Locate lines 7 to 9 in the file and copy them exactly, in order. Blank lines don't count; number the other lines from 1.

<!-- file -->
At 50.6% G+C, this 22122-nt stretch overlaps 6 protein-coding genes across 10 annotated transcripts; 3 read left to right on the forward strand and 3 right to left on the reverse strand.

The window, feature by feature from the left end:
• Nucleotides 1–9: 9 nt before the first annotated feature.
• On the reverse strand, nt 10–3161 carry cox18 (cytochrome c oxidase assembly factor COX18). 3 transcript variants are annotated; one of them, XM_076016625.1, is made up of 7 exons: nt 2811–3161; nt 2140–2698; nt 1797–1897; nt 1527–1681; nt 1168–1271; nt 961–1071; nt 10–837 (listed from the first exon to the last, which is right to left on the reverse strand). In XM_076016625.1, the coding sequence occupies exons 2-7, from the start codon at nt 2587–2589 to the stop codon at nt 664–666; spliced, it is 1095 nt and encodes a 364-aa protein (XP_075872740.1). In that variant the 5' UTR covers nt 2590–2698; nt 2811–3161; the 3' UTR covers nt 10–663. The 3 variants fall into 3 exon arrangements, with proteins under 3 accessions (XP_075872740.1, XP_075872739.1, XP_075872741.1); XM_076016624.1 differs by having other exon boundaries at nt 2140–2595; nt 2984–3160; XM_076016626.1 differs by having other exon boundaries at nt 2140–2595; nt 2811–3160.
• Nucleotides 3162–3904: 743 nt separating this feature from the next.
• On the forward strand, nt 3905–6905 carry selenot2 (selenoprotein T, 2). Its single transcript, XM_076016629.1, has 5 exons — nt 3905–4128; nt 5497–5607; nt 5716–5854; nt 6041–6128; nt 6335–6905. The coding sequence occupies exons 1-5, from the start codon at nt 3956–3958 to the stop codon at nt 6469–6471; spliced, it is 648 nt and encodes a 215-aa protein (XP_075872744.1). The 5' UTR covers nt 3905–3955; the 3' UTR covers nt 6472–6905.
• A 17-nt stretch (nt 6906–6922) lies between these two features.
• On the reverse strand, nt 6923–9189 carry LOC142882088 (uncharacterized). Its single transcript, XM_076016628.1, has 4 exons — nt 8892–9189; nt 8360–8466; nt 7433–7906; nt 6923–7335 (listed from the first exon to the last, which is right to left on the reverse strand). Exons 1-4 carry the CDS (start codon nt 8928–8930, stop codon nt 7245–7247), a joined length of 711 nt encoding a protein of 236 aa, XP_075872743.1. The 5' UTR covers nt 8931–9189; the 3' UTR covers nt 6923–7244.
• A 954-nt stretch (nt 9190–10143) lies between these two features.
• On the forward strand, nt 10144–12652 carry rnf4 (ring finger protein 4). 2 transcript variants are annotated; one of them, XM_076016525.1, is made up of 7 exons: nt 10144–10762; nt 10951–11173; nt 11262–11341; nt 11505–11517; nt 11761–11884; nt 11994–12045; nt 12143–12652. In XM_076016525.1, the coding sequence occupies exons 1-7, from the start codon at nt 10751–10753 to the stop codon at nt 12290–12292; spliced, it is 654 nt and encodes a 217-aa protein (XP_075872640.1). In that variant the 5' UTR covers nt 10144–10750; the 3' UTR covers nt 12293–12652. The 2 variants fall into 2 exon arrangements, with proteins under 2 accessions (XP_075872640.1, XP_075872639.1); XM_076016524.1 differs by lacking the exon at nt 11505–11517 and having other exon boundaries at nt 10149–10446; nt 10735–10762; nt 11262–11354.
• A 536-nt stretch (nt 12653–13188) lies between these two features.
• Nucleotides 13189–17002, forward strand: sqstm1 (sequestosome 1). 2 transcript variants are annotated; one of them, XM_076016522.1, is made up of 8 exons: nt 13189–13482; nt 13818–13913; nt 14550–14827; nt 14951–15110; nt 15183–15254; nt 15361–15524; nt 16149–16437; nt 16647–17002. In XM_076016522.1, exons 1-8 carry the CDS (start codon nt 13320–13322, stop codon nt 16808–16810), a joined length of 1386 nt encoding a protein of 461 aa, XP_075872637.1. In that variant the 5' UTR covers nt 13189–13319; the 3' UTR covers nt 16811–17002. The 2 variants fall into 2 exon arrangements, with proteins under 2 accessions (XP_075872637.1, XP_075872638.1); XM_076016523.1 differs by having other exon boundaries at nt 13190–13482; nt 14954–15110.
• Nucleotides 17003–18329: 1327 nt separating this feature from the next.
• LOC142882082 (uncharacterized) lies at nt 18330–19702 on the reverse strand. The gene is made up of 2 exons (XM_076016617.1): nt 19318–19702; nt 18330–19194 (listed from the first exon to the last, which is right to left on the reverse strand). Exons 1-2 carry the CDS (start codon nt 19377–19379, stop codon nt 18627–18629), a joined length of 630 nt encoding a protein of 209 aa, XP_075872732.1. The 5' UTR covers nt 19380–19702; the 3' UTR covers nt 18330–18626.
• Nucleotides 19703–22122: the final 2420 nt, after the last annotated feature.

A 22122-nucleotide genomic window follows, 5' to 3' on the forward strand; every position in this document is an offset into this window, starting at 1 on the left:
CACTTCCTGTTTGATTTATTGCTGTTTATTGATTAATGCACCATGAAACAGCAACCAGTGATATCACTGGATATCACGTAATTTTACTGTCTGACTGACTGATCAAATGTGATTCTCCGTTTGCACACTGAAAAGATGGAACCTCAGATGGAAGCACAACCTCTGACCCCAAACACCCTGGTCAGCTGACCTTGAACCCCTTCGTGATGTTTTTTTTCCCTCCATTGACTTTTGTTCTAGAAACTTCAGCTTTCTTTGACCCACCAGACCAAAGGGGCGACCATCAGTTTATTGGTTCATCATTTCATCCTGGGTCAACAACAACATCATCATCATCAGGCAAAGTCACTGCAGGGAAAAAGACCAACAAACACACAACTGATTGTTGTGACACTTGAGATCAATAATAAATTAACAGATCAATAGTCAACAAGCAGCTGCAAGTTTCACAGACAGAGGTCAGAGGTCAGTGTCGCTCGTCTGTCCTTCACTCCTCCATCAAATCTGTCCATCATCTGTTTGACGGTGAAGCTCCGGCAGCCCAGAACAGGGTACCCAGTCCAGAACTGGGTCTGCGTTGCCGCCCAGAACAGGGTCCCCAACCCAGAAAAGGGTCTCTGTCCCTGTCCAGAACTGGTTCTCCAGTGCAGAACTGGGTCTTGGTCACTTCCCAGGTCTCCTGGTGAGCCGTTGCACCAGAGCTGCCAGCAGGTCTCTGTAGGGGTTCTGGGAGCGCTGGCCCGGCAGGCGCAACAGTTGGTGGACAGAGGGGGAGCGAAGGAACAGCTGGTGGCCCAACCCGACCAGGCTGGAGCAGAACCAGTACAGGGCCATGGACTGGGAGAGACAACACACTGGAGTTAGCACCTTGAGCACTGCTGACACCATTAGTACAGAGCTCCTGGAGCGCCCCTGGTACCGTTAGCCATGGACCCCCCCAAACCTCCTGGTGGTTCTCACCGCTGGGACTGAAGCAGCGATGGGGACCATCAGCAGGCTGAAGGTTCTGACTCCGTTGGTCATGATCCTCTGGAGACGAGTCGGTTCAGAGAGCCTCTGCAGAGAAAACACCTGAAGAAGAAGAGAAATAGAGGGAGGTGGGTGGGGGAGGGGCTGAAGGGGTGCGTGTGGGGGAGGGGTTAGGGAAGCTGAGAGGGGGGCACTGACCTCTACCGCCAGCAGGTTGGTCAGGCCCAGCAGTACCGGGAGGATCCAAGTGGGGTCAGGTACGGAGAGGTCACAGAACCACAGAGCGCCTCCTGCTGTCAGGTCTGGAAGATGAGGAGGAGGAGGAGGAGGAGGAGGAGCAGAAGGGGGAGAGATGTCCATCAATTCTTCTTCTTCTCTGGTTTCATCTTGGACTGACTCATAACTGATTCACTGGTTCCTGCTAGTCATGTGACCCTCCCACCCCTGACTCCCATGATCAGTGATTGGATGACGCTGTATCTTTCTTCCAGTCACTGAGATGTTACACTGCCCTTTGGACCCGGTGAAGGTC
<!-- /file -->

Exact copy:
• A 17-nt stretch (nt 6906–6922) lies between these two features.
• On the reverse strand, nt 6923–9189 carry LOC142882088 (uncharacterized). Its single transcript, XM_076016628.1, has 4 exons — nt 8892–9189; nt 8360–8466; nt 7433–7906; nt 6923–7335 (listed from the first exon to the last, which is right to left on the reverse strand). Exons 1-4 carry the CDS (start codon nt 8928–8930, stop codon nt 7245–7247), a joined length of 711 nt encoding a protein of 236 aa, XP_075872743.1. The 5' UTR covers nt 8931–9189; the 3' UTR covers nt 6923–7244.
• A 954-nt stretch (nt 9190–10143) lies between these two features.